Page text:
A plurality of Americans (48 percent) say that this country’s history of welcoming immigrants has been mainly good, while 4 in 10 say it has been both good and bad, and 11 percent say it has been mainly bad. As to whether immigration has gone too far, Americans are divided into three almost equal groups, with about a third saying it has gone too far, a third saying it has not gone far enough, and almost a third saying the right balance has been struck.
A bare majority (51 percent) say the United States is doing enough to keep illegal immigrants from coming into the country, compared with 46 percent who do not. But that bare majority who feel enough is being done is considerably higher than it was during the first decade of this century. The overall results mask deep differences between the parties, with 2 in 3 Democrats saying enough is being done, while just 1 in 3 Republicans agree.
Looking deeper into the poll, we find results similar to those that we’d seen in other polling when it comes to immigration issues. For example, most Americans support the idea of allowing immigrants brought into the country illegally as children to remain in the country and allowing for them to have a path to citizenship provided that they pass the relevant background checks and do not have a violent criminal record. Smaller majorities also support requiring employers to verify that the people they hire are legally permitted to work in the United States as well as increasing funding for border security, although there is not majority support for President Trump’s border wall. These policies are supported by clear majorities of Democrats, Republicans, and independents.
There is, however, a significant partisan imbalance on the issues that the poll shows most Americans oppose, including the Administration’s zero-tolerance and child separation policies, President Trump’s border wall, and restricting legal immigration, the poll shows that majorities of self-identified Republicans support these policies while majorities of Democrats and Independents oppose them. This is consistent with other polling that has taken place over the past three weeks that shows that, while most Americans oppose barbaric ideas like separating parents and children at the border, most Republicans are perfectly fine with it. More than anything else, this is a perfect sign of just how morally depraved the Republican Party has become when it comes to immigration policy.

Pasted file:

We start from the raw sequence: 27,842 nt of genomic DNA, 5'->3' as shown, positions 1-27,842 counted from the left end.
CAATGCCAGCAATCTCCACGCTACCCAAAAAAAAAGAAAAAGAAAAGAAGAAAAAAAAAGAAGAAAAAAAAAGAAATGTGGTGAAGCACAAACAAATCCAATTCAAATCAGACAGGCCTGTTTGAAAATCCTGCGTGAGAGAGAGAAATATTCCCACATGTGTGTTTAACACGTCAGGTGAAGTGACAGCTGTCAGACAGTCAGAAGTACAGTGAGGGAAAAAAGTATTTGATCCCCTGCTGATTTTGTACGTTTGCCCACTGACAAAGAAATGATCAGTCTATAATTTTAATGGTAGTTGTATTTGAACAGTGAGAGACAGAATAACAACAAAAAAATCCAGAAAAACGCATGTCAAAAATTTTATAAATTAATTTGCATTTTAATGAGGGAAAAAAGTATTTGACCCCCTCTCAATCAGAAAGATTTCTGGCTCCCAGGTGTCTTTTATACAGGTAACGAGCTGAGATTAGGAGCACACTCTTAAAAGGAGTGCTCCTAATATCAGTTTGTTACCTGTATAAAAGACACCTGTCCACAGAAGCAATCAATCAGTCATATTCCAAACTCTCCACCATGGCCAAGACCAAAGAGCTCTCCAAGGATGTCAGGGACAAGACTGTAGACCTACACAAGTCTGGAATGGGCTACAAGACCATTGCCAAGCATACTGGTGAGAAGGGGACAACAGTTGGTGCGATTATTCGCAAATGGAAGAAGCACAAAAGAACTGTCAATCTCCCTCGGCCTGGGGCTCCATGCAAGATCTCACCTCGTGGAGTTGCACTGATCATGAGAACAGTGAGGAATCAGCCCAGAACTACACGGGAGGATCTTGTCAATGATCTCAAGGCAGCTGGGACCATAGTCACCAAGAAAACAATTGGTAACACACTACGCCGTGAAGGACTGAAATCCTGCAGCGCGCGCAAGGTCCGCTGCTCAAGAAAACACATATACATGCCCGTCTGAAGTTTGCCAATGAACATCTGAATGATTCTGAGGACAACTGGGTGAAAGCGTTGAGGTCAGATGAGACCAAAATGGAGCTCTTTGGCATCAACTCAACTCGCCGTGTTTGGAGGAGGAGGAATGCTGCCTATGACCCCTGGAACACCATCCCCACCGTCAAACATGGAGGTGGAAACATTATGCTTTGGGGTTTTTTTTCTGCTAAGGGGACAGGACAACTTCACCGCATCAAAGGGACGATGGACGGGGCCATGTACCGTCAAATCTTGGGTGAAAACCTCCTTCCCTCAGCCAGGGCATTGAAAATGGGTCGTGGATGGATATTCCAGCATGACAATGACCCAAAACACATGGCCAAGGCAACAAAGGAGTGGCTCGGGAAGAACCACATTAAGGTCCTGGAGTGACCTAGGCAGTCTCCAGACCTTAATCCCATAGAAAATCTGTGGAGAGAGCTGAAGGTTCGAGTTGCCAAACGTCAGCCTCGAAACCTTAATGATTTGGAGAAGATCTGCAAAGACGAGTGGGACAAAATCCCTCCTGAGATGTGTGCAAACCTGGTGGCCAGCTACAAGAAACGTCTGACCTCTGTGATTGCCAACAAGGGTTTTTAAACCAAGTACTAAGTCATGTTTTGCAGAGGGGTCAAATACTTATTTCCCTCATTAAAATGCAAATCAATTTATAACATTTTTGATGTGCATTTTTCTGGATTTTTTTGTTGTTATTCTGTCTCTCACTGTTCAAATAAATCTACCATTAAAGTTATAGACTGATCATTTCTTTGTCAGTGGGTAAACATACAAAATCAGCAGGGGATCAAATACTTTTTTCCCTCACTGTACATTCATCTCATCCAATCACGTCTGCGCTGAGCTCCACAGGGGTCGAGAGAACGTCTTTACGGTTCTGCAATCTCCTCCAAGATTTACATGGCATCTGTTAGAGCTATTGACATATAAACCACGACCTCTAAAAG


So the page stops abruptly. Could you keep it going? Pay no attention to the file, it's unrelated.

The big question, of course, is what impact public opinion on these issues will have in November. Typically, immigration-related issues have not been among the top-ranked issues that voters have cited as being the biggest influence in determining who they will vote for. More often than not, the top-ranked issues tend to be so-called “pocketbook” issues such as the state of the economy, the jobs picture, and health care, along with the voters own assessment of their personal economic situation, that have played the biggest role in that regard. This poll, though, shows that immigration is cited by 19% of voters as being an important issue in the upcoming elections. This puts it in third place behind jobs and the economy (24%) and health care (20%) on the list of issues presently on voters minds. On the immigration issue, Republicans have a slight advantage over Democrats who cite this as an important issue, with 47% of those respondents saying they’d back a Republican in November while 40% say they’d support a Democrat. This suggests that immigration could end up being an issue that proves to be more of a motivator for the GOP in the fall.
All of this could change over the next four months, of course. The main reason that immigration is being cited as one of the top three issues motivating voters is that it has been in the news in a significant way for three weeks now. There’s no telling if that will hold up as we get closer to the election itself. After tonight, for example, there’s going to be much attention paid to the Supreme Court and the fight to confirm whoever the President ends up selecting, and there are any number of issues that could arise between now and November 6th. For now, though, it looks like immigration policy is likely to play a bigger role in the midterm fight than it has in the past.